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Which of the 5 Types of Dysfunctional Families Do You Have?

Which of the 5 Types of Dysfunctional Families Do You Have?

Are you filled with dread at the thought of going home? Is your family constantly at war with each other? Do you feel neglected or worry about a possible violent outburst? You may think you’re the only one whose family life is filled with tension, strife, and emotional chaos. You’d be wrong. Far too many people are living in families where communication, emotional support, and love are in short supply.

Growing up in a dysfunctional family can leave you emotionally scarred and set you up for a lifetime of issues. Not all dysfunctional families are the same though, and each type can create specific problems that carry on into adulthood.

Here are 5 types of dysfunctional families:

1. The Substance Abuse Family

Over 8 million children under the age of 18 live with a parent who has a substance use disorder, according to research in Social Work in Public Health. When one or more parents abuse drugs or alcohol, it can lead to chaotic family life. Children of alcoholics or drug addicts may not have their basic needs met. The addicted parent may forget to pick up the kids from school, neglect to fix lunch or dinner, and skip important health checks. Unreliable and inconsistent parenting causes children to feel insecure and leads to issues with trust and pent-up anger that may linger for decades.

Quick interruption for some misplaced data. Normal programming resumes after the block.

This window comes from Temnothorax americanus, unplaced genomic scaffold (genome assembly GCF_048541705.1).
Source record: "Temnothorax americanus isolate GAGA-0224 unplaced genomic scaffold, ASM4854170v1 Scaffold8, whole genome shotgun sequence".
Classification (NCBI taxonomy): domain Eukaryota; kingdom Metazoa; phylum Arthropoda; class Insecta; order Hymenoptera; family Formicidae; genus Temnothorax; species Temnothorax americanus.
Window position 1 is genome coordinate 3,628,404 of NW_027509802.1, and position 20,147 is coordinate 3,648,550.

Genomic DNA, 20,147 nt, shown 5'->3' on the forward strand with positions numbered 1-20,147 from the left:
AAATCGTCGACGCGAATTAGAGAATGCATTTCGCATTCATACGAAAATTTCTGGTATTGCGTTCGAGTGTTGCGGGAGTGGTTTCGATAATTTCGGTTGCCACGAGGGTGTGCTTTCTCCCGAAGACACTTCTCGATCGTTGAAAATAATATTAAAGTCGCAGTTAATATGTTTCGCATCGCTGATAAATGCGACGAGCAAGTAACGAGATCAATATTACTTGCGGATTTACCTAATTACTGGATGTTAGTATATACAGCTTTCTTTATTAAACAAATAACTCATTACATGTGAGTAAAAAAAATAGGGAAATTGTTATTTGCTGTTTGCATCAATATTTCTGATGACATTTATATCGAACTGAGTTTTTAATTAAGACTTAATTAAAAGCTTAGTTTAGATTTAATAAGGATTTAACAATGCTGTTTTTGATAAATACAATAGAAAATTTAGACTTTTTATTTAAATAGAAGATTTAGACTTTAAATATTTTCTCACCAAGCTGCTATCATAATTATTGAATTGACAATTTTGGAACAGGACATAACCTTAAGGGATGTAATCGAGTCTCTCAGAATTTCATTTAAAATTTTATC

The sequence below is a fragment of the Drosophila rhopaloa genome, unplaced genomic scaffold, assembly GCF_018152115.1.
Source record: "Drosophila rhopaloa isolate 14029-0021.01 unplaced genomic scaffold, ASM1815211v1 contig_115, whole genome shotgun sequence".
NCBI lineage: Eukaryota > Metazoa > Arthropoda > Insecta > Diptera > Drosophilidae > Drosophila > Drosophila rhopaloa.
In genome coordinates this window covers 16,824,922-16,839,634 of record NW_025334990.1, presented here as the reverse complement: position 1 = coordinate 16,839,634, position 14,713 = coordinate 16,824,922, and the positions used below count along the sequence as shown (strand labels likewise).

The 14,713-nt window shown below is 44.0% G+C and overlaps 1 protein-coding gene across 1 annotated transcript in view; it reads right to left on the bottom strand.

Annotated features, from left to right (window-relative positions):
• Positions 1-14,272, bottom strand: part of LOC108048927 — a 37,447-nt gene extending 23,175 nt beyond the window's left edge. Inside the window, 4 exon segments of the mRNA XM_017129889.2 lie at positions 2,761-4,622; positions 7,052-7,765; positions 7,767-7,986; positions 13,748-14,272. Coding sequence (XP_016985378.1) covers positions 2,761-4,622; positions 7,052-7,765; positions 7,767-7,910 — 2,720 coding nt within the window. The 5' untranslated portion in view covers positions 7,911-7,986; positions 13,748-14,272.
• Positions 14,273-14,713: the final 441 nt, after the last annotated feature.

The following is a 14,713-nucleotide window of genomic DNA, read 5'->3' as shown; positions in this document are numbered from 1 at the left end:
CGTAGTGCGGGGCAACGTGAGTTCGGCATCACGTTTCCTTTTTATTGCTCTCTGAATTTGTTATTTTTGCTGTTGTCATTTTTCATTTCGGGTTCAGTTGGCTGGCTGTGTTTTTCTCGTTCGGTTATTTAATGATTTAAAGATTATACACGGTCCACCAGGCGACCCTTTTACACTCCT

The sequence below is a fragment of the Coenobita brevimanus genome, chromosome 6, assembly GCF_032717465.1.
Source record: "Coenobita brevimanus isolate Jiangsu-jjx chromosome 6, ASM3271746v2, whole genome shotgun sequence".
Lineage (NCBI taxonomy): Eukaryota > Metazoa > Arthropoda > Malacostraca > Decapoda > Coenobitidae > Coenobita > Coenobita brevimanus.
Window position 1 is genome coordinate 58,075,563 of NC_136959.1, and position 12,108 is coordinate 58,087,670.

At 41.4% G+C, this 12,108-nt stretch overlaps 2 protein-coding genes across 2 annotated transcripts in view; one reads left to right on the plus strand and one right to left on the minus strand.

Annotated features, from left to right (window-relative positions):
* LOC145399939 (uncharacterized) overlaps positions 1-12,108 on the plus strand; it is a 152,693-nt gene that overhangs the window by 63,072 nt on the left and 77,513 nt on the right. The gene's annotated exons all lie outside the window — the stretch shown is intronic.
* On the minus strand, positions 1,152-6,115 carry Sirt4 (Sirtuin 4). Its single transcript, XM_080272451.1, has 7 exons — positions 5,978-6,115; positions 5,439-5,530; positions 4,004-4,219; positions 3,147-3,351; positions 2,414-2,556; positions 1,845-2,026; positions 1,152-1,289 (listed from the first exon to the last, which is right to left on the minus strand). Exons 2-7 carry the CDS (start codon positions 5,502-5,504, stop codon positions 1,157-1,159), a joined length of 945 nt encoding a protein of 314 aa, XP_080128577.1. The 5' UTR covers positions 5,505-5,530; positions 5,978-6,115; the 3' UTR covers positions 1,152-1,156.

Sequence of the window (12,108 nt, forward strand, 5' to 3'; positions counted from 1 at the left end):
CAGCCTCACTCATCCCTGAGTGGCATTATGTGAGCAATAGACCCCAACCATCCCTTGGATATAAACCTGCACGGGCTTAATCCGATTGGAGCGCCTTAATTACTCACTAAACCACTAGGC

Living in constant fear, being blamed for problems the parent creates and feeling ashamed impact the ability to form healthy relationships later on in life. Children of alcoholics are prone to develop overactivity in the amygdala, the brain’s fear center, and can contribute to mental health conditions, such as anxiety, post-traumatic stress disorder (PTSD), and depression. And research in Drug and Alcohol Dependenceshows they are at heightened risk of developing substance use disorders.

2. The Conflict-Driven Family